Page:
Radioactive debris from above-ground tests in Nevada and abroad was distributed throughout the world by the jet stream.
Distribution of the radioactive sediment was relatively uniform, but hot spots occurred when fallout clouds coincided with heavy rains.
To protect residents in populated cities around the Nevada Test Site, scientists timed detonations so northeasterly winds carried the fallout clouds away. The idea was for the radioactive plumes to travel several hundred miles over arid, sparsely populated country, shedding most of the hottest fallout near the test site.
But if the clouds persisted on their northeasterly trek, they often crossed the Dakotas and Minnesota—sometimes encountering their first rains.
North Dakota and Minnesota were described as hot spot areas during 1959 hearings by Congress’ Joint Committee on Atomic Energy.
Wheat from Crookston, Minn., had the highest strontium level in the country at the time, while milk from Mandan claimed that distinction.
Walter Selove, a Pennsylvania physicist and chairman of the Radiation Hazards Committee of the Federation of American Scientists, urged Congress to alert residents in hot spot areas.
“People exposed to the higher ‘hot spot’ fallout levels should be given as clear as possible a statement as to just what the extent of the hazard is,” Selove was concerned.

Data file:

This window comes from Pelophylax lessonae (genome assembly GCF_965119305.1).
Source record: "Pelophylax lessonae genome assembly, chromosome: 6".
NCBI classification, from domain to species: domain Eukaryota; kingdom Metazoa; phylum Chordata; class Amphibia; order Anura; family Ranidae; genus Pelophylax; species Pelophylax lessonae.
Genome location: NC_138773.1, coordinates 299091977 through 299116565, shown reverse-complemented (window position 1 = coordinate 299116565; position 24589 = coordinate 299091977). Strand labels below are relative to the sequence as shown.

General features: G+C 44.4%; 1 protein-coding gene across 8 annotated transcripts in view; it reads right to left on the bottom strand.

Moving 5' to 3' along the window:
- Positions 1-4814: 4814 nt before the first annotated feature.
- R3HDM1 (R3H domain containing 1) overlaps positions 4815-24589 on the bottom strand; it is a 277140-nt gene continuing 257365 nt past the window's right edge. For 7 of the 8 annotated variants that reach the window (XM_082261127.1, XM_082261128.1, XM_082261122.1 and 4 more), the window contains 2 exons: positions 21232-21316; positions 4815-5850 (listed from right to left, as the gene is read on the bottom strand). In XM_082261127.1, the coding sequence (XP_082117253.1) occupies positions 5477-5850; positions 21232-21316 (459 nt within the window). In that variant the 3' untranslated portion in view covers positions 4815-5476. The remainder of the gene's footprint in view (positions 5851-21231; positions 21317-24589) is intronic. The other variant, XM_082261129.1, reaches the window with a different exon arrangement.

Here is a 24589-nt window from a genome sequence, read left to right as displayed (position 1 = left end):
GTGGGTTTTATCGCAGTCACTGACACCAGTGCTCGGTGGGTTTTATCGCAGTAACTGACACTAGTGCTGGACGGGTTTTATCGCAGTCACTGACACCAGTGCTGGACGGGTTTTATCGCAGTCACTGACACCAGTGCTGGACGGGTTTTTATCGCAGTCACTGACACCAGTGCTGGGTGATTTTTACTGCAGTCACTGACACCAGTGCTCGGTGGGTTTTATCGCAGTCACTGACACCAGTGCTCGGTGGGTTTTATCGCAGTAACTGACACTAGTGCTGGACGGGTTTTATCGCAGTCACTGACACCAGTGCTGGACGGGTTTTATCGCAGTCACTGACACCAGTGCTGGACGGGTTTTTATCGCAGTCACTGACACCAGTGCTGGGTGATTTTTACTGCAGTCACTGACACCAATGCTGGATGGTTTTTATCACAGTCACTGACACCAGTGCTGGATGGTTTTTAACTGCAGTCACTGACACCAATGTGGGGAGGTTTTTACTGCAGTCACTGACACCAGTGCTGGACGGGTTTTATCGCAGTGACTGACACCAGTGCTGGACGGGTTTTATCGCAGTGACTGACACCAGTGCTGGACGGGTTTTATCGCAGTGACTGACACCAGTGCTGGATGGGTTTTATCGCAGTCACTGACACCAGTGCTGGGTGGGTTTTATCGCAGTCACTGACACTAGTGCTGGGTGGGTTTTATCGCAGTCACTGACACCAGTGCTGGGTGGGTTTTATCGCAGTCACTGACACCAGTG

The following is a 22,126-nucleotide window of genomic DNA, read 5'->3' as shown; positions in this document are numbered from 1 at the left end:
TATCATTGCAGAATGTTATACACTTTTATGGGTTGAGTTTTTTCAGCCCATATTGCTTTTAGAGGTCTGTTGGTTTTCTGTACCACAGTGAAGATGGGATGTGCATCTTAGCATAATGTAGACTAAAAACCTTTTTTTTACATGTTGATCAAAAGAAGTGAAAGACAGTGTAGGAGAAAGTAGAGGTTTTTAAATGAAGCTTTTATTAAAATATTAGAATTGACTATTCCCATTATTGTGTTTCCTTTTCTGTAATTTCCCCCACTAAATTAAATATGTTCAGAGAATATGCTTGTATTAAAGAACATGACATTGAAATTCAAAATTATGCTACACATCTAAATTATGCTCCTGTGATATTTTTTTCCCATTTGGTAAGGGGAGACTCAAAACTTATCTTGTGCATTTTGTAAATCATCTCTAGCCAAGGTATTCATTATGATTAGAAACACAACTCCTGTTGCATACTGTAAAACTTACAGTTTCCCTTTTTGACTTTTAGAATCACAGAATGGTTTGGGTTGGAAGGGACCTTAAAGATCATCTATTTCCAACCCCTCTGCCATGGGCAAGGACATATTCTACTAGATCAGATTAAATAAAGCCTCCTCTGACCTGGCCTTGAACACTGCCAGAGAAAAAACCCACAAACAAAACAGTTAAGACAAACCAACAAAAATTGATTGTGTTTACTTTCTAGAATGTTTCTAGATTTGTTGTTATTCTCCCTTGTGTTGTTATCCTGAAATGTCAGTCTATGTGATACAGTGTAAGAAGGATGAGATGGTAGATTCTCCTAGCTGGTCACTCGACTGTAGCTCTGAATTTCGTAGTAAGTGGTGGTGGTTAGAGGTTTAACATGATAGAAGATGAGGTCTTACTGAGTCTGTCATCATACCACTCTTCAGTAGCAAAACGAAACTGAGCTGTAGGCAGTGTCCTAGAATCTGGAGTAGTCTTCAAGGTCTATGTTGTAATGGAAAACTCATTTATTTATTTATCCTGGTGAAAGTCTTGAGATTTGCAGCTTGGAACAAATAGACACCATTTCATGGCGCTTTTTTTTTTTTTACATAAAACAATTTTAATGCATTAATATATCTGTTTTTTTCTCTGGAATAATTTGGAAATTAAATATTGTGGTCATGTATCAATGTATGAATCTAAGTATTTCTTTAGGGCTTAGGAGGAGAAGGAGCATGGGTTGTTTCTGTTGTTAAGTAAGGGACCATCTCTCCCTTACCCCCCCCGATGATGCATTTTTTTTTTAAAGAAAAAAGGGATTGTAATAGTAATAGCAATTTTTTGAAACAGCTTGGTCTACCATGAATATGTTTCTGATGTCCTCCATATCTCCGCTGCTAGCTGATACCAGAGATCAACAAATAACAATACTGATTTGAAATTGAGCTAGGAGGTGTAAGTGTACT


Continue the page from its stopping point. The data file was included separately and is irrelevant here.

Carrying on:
And, as Selove and others pointed out, because the states are part of the nation’s breadbasket, the hot spots were being exported in food products to consumers throughout the country.
State health officials assured North Dakotans there was no cause for worry from the distinction of being the state with the highest radioactive strontium in milk; all levels were in the range presumed safe.
Others were not so certain.
And since that time, many safety levels for radiation have been sharply reduced, as a scientific consensus grew that no one can say with certainty what is a “safe” level of radiation.
The government established monitoring stations across the country—and maintains them today—to collect fallout information, which was published.
But critics and scholars argue that the government tightly controlled sensitive information about the effects of fallout, suppressing much of it to protect the nuclear weapons testing program and fledging atomic energy industry.
The consequence of that secrecy, say the critics, is that a cloud of uncertainty still lingers. And the full seriousness of fallout incidents undisclosed at the time cannot be known.
Gene Christianson of the North Dakota Health Department said state officials depended on the expertise of federal officials, but would liked to have been better informed.
“I guess one is faced with really relying on good government to protect the public from those sorts of things,” he said.
Experts debate whether long-term health problems can be attributed to radiation from decades-old fallout.
Some scientists blame the radiation for increased cancers, notably leukemia. Others contend there are no measurable health effects to the general population.
“I cannot rule out that there can be some individuals who have been harmed by the Nevada fallout,” said David Wheeler, a health physicist for the Department of Energy in Las Vegas. “But you can’t identify how many there would be or who they would be.”